Both al-Qaeda and Islamic State encourage local Fulani herders to wage a campaign of ethnic cleansing against their Dogon neighbours
Jihadists in Mali are stirring up bouts of savage inter-ethnic bloodletting in their bid to regain their grip on the west African state, human rights campaigners have warned.
The country’s picturesque Mopti region – once one of west Africa’s top backpacking destinations – has become a bloodbath in the last year as Islamic militants stoke centuries-old tensions between its main ethnic groups.
Both al-Qaeda and the Islamic State have been encouraging local Fulani herders, known in Mali as Peuhl, to wage a campaign of ethnic cleansing against their Dogon neighbours.
The Dogon, who are mainly settled farmers, have responded by setting up their own self-defence militias, one of which massacred more than 150 Peuhl civilians in a revenge attack last March.
A new report by Human Rights Watch says that at least 450 people died in tit-for-tat violence last year alone, with up to 50 villages suffering assaults by gangs armed with machine guns and machetes.
Survivors have spoken of children as young as five being murdered, and of seeing teenagers have their hands chopped off.
The violence in Mali’s central belt comes seven years after France, the former colonial power, dispatched troops to kick out al-Qaeda militants who seized control of the country’s north.
Since then, a force of some 4,500 French troops, backed by 13,000 UN peacekeepers, has been struggling to re-establish order.
The last two years have seen the militants resurge after forming a new alliance called the Group for Support of Islam and Muslims, known by its local abbreviation JNIM.
Also gaining a foothold is a cell calling itself Islamic State in the Greater Sahara, which killed four US special forces soldiers in neighbouring Niger in 2017.
JNIM’s leader is Amadou Kouffa, a firebrand Peuhl preacher who was born in the Mopti region. In more peaceful times, the area was a popular adventure tourism destination, with backpackers using it as a base from which to go trekking in the nearby Dogon Valley.
However, tensions have long simmered between the Peuhl and Dogon over access to land and water, which Mr Kouffa’ has exploited through radio sermons urging the “Peuhl nation” to rise up.
With its own security forces overstretched, Mali’s government allowed the Dogon to form village self-defence militias, made up of local traditional hunters.
They have now been carrying out atrocities of their own, including last March’s attack at Ogossagou, a Peuhl village that was suspected of harbouring militants. One young mother in Ogossagou told Human Rights Watch’s researchers that the militiamen set her house ablaze and then murdered her five year old son.
“I wasn’t going to move, but they threw a burning object through the window that set the house alight,” she said. “I grabbed my children and ran, but the armed men ripped them from my arms – they shot my little boy.”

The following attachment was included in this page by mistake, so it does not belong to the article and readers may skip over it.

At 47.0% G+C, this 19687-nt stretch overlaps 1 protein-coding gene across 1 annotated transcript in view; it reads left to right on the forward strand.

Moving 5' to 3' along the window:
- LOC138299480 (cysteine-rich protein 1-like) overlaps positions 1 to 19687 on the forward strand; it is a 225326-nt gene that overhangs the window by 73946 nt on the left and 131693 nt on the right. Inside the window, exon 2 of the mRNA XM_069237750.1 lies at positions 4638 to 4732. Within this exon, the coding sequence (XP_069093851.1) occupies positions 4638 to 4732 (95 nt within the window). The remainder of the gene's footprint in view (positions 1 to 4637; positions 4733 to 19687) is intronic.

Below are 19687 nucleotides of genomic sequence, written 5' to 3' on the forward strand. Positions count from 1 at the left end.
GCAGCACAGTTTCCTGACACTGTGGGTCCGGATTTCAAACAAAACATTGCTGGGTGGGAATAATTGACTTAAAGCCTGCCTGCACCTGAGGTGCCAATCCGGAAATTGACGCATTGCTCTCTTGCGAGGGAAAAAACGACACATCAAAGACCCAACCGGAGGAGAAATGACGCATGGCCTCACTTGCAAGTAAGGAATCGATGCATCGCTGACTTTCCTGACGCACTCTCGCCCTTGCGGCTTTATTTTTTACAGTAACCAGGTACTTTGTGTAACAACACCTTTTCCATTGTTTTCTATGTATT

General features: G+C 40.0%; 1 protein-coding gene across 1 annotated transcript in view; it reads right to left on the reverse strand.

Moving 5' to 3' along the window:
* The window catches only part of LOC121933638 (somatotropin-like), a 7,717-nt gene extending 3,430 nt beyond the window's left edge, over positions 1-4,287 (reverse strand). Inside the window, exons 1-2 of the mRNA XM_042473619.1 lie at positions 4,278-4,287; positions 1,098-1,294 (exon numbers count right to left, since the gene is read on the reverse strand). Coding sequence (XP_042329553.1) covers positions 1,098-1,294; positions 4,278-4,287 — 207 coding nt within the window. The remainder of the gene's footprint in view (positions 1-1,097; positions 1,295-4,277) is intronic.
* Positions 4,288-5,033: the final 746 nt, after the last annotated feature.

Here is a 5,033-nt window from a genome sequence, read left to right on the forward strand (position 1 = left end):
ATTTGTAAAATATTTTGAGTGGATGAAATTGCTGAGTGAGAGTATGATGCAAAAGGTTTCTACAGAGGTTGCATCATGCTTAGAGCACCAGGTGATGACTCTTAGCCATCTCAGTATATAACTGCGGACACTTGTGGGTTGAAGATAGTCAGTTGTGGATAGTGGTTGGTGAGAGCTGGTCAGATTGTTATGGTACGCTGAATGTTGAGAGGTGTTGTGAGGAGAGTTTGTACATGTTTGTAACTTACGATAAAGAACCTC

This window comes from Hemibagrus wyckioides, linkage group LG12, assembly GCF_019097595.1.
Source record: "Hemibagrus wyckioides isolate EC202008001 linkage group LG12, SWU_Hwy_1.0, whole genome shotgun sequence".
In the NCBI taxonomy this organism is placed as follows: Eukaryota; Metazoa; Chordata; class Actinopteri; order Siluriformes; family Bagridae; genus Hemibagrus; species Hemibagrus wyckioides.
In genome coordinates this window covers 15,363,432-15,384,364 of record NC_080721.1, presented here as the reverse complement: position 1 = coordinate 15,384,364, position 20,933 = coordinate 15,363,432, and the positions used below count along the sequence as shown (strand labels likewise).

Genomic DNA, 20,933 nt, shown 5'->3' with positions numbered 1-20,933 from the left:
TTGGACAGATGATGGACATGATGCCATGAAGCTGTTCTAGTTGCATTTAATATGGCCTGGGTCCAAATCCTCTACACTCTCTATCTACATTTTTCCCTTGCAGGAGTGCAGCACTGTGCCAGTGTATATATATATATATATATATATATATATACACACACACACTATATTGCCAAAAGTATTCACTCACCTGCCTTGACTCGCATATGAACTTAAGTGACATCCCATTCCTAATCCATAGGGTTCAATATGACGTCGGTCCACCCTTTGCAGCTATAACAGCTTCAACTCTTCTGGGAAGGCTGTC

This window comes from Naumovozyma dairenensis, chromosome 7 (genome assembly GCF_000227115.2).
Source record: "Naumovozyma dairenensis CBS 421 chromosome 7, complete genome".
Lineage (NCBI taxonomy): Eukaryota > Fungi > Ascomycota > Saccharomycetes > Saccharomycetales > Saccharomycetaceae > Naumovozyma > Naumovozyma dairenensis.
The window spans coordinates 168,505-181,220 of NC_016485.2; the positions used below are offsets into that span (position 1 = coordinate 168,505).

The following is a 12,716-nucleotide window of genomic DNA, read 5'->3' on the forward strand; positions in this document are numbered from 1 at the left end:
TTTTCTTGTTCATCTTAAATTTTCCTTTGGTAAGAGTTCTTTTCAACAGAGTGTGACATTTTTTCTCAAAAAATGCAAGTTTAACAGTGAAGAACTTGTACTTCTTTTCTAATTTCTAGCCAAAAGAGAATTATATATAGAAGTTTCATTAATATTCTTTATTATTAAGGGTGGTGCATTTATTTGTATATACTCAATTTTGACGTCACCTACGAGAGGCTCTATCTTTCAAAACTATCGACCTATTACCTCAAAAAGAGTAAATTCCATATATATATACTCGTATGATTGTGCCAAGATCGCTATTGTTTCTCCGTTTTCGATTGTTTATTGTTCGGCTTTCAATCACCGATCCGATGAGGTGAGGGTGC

A relative of a village elder, who lost 47 members of his extended family, added: “I heard them saying in Dogon, “Kill them! We have to put an end to the Peuhl”.
Several bodies of the massacre were later found dumped in the village well, along with a woman and young boy who turned out to have survived.
Elsewhere, corpses were found with both hands cut off. In a tit-for-tat attack in June, armed Peuhl men massacred 35 Dogon civilians in June in the village of Sobane-Da.
Describing a family who were burned a live in a blaze there, a witness said: “Their charred bodies were entwined, clutching each other, like it was their last moment together.”
Despite the UN describing the Ogossagou attack as potential “crime against humanity”, the hunting militia accused of carrying it out has refused orders from the Malian government to disarm.
Youssouf Toloba, who heads the “Hunters Who Trust in God” militia, said last year that he would only do if the authorities could demonstrate that they could protect Dogon villages properly.
The militia, which is said to have grown to some 5,000 fighters, has since been accused of carrying out further atrocities.
“Armed groups are killing, maiming, and terrorizing communities throughout central Mali with no apparent fear of being held to account,” said Corinne Dufka, West Africa director at Human Rights Watch and author of the report.
“The human toll in shattered lives is mounting as the deadly cycles of violence and revenge continue.”
She added that the true scale of atrocities was possibly far greater than documented, as many killings took place in remote villages with no surviving witnesses.
The bloodshed in Mali is part of a wider wave of extremist violence now destabilising the entire Sahel region, a vast and impoverished strip of semi-arid terrain running south of the Sahara.
Militants in Mali have also moved into neighbouring Burkina Faso, killing at least 250 people there in 2018 alone. This summer, around 250 British troops are due to deploy to assist the UN mission in Mali, where more than 200 peacekeepers have already died in insurgent attacks.
The long-term viability of Western military operations across the Sahel has been cast into doubt over plans by President Donald Trump to scale down America’s troop and drone deployments in the region.